Extensive studies from the fields of mentoring, coaching and associated collegial relationships attest to the efficacy of professional partnerships in building capability and enhancing the practice and professional expertise of the participants. In particular, partnerships between staff across faculty, as well as across administrative and academic roles, can lead to shifts in student achievement, advanced practice in teaching and learning, and strategic alliances both within and external to the institution. In the current climate of challenge and uncertainty for tertiary institutions, it is crucial that the investment in students, campuses and a raft of delivery options is accompanied by a deliberate creation of opportunities for an institution's most significant resource – and expense – its people. This chapter includes vignettes of three deliberately constructed, interdisciplinary workplace relationships which comprised part of the authors’ research in 2007. Each relationship sought to combine complementary expertise, although the discourse and focus of engagement differed considerably. The three selected relationships evidenced successful primary outcomes in different areas: student success and retention; an enriched curriculum and pedagogy; and institutional gain. They also illustrate the distinctive nature of New Zealand's bicultural heritage operating in an educational setting. Through telling these stories, it is hoped that emerging threads and themes can contribute to a shared understanding of the multifarious benefits of interdisciplinary practice in higher education.

Details

Interdisciplinary Higher Education: Perspectives and Practicalities
Type: Book
ISBN: 978-0-85724-371-3

Book part
Publication date: 25 January 2021

Özge Gökbulut Özdemir

The aim of the study is to contribute to the extending body of literature on ‘the different effects of cultural engagement’ through cases from Turkey. In the context of art and…

Abstract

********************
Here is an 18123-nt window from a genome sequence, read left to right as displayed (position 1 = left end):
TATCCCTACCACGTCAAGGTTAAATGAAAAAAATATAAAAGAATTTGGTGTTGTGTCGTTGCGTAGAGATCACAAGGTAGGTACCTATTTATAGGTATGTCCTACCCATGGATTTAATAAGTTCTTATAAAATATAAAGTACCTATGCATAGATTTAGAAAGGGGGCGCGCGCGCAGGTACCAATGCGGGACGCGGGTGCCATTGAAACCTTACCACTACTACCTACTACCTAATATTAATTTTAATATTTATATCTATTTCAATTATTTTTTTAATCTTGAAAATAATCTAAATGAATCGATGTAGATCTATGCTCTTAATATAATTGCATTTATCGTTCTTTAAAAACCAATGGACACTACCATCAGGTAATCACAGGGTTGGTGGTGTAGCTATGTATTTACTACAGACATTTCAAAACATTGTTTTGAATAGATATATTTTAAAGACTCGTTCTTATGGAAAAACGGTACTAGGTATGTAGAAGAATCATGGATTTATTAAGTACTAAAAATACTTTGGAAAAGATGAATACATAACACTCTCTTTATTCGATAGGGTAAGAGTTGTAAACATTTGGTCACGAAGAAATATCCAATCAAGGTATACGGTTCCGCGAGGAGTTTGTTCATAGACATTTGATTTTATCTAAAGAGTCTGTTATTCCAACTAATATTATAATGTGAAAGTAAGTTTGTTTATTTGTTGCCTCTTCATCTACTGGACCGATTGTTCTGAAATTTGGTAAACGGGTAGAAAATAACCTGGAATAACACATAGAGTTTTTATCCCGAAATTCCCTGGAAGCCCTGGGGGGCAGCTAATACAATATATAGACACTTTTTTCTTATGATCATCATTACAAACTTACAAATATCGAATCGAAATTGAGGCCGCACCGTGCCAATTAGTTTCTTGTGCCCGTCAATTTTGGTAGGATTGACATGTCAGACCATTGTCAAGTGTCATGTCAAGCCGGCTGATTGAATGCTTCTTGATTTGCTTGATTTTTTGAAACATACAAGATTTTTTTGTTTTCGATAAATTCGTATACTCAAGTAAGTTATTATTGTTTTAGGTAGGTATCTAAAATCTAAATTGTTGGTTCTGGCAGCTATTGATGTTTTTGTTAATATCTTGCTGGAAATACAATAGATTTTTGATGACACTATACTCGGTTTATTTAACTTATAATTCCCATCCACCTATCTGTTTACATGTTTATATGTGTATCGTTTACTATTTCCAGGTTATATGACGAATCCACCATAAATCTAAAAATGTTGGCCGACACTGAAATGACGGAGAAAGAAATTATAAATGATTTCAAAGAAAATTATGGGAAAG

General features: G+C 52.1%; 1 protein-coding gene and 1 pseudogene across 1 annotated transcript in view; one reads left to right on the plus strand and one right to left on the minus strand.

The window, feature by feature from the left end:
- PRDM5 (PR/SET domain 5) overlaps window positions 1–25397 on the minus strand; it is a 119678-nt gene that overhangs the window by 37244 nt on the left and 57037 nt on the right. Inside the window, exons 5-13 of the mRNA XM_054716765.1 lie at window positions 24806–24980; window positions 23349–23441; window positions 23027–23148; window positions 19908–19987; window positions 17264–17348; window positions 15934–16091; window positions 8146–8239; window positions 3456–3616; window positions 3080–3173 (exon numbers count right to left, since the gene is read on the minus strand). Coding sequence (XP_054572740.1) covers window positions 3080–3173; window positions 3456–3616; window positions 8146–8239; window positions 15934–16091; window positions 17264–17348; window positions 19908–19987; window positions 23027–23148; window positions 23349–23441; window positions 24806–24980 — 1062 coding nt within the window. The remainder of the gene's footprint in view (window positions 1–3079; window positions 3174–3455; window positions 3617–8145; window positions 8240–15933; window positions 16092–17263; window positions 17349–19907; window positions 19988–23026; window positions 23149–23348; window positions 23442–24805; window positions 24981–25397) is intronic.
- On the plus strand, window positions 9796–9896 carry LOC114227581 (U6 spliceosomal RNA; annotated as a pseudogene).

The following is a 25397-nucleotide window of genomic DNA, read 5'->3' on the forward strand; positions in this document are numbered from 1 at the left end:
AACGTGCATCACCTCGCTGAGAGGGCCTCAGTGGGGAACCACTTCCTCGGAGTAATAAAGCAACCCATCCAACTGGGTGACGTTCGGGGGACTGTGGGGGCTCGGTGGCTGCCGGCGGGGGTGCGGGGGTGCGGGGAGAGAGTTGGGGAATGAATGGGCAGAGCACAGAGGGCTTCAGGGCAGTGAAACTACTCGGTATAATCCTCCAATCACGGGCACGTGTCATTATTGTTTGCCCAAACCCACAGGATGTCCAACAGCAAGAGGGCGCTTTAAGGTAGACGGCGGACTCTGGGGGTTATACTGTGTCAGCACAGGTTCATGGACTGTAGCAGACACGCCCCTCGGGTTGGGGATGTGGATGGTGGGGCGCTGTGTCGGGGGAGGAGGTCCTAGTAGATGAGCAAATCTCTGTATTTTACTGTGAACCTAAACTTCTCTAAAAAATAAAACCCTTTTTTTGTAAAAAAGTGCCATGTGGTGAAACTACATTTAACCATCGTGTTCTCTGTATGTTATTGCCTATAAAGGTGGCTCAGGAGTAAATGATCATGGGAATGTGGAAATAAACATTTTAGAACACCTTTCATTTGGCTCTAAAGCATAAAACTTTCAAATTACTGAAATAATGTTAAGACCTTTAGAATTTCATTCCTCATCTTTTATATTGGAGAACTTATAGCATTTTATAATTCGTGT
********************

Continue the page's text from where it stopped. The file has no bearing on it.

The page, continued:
The aim of the study is to contribute to the extending body of literature on ‘the different effects of cultural engagement’ through cases from Turkey. In the context of art and society interaction, the study seeks to find evidence from practice within the scope of the ‘cultural value’ and ‘arts marketing’ literature. ‘Co-creation’ is mentioned as an important term in the cultural engagement context, and purposeful co-creation acts are investigated in the art industry. Therefore, the research focuses on interaction in the context of culture in order to explore the complex nature of co-creation of cultural value in alternative places and cultural frames. From this perspective, the study underlines the roles of place and atmosphere in the cultural engagement process. The cultural engagement areas of art and the public are determined in three different fields: nature (art in the village), science (campus) and business (shopping mall). The case study research is realised in order to gain a detailed and holistic view of the process. While the intention of all art events is the interaction of art and society, all three cases lead to different dimensions of ‘cultural engagement’ in different contexts. In this manner, these different cultural frames enlarge our comprehensive view of the constitution of ‘art and cultural value’ in terms of place and cultural frame of the field. The study underlines that society-oriented local art events and organisations are supporting the art and society link rather than focussing the economic value of art and artists as the actors of a commercial art industry.